Attenuated efficacy of pediatric obesity treatment during the COVID-19 pandemic

Bradley M. Appelhans, Simone A. French, Molly A. Martin, Karen Lui, Imke Janssen

Research output: Contribution to journalArticlepeer-review

3 Scopus citations

Abstract

OBJECTIVE: This study examined whether the efficacy of a standard-of-care pediatric obesity treatment was affected by the COVID-19 pandemic.

METHODS: Analyses leveraged data from an ongoing pediatric obesity treatment trial involving 230 lower-income, urban children aged 6 to 12 years. Mixed-effects regression models compared children who participated in a 12-month weight-management intervention before versus during the COVID-19 pandemic on change from baseline in BMI z score (ΔzBMI) at 3, 6, 9, and 12 months.

RESULTS: The observed pattern of ΔzBMI was significantly different before versus during the pandemic (χ 2 = 22.73, p < 0.0001). Children treated before the pandemic maintained an average weight loss of -0.06 ΔzBMI at 12 months, whereas children treated during the pandemic steadily gained weight over time, averaging a net gain of 0.11 ΔzBMI at 12 months (χ 2 = 34.99, p < 0.0001). Treatment session completion did not differ before versus during the pandemic (60.4% vs. 55.7%, respectively; p = 0.30) or account for differences in ΔzBMI.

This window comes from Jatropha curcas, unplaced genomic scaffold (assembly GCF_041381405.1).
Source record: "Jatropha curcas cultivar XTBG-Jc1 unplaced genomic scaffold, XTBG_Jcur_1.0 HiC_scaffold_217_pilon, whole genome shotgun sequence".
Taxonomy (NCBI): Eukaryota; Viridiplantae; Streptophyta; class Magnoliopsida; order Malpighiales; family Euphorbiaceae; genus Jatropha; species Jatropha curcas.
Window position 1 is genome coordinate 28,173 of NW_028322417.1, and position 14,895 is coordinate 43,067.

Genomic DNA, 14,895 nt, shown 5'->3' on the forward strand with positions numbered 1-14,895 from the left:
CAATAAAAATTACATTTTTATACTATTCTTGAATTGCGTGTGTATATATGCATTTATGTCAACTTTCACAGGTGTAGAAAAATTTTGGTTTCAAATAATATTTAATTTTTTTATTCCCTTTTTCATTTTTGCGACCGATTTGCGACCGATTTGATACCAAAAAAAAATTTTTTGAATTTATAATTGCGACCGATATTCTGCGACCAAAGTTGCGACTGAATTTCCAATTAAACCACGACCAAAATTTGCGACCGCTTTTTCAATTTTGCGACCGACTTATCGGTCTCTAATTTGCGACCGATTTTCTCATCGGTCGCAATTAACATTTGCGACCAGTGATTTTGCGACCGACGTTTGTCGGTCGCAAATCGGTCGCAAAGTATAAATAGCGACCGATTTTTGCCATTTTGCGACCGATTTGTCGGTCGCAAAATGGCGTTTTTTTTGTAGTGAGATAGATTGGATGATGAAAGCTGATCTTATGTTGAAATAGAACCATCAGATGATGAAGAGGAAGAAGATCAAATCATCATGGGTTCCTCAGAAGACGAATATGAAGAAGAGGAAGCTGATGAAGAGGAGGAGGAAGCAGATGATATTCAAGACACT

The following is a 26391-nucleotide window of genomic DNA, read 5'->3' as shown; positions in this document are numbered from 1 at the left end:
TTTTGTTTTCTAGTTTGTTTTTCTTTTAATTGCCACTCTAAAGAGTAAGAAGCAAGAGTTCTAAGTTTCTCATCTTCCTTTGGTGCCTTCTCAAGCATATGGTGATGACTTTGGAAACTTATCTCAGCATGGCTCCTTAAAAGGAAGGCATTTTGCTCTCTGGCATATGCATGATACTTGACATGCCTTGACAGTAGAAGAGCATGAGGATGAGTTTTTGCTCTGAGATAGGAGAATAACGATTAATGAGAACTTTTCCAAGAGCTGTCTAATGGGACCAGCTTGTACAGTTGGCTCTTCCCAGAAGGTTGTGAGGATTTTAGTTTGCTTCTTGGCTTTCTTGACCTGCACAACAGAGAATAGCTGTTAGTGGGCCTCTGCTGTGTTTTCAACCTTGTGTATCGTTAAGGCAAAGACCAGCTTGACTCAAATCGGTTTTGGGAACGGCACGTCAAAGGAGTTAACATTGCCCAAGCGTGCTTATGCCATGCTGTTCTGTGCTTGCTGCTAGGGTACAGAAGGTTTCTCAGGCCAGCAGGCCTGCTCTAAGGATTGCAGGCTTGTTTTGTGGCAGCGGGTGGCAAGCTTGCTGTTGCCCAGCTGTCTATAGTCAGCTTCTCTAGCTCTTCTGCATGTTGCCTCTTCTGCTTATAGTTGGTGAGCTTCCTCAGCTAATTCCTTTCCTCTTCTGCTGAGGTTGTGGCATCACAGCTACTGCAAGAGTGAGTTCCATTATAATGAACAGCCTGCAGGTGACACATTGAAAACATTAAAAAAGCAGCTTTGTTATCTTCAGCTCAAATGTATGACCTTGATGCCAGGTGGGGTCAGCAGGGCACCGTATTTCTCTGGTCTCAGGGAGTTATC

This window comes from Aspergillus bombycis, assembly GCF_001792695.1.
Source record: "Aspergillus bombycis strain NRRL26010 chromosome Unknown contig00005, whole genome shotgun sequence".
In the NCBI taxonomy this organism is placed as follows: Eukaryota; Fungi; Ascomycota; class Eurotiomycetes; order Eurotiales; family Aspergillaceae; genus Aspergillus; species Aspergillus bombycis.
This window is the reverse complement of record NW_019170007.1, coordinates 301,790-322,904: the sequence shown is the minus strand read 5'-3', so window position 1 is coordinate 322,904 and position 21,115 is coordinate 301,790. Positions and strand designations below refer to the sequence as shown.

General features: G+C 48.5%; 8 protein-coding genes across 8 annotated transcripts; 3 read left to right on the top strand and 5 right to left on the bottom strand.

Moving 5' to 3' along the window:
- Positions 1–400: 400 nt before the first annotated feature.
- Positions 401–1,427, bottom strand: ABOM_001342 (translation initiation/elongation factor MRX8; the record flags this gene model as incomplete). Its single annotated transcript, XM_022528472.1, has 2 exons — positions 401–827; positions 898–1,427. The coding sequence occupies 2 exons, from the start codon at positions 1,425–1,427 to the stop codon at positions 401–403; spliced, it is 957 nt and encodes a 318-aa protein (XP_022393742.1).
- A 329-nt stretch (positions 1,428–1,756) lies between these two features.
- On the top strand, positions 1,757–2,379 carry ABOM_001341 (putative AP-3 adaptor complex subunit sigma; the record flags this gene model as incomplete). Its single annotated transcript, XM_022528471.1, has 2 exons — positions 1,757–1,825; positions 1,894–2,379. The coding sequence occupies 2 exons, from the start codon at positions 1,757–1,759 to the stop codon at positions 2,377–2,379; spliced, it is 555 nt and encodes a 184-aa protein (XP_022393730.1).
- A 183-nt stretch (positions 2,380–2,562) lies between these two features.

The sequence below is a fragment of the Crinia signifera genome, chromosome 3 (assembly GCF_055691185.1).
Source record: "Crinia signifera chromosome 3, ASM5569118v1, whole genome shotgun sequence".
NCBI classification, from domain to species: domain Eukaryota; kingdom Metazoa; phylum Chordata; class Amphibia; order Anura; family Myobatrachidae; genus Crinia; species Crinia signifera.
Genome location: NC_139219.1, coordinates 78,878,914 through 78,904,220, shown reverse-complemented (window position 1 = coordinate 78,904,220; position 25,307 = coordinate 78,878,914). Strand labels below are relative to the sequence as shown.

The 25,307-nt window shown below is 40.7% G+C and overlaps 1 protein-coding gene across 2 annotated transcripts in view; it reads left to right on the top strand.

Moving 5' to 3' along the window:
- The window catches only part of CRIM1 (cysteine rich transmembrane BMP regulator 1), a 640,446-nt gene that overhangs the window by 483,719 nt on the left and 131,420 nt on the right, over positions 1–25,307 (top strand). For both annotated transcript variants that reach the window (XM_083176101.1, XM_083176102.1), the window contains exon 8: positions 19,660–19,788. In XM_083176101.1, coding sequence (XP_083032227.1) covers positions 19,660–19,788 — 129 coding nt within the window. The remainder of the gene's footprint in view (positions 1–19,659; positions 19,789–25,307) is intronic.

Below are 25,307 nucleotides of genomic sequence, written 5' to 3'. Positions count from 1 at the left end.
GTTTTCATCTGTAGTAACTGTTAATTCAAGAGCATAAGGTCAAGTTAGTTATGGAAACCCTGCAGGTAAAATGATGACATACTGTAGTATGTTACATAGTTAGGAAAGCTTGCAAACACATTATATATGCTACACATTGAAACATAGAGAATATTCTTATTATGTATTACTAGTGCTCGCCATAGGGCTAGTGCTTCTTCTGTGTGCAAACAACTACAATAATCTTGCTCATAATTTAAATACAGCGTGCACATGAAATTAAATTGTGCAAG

CONCLUSIONS: Similar reductions in intervention efficacy may be anticipated in other pediatric obesity treatment trials conducted during the COVID-19 pandemic. Many families that have struggled with managing their child's weight during this period may need encouragement to continue engaging in structured weight management as society renormalizes.

Original languageEnglish (US)
Pages (from-to)45-49
Number of pages5
JournalObesity
Volume30
Issue number1
DOIs
StatePublished - Jan 2022

Bibliographical note

Funding Information:
This study was supported by NIH grant R01DK111358. The content is solely the responsibility of the authors and does not necessarily reflect the official views of the NIH

Publisher Copyright:
© 2021 The Obesity Society

Keywords

  • Body Mass Index
  • COVID-19
  • Child
  • Humans
  • Pandemics/prevention & control
  • Pediatric Obesity/epidemiology
  • SARS-CoV-2

PubMed: MeSH publication types

  • Journal Article
  • Research Support, N.I.H., Extramural

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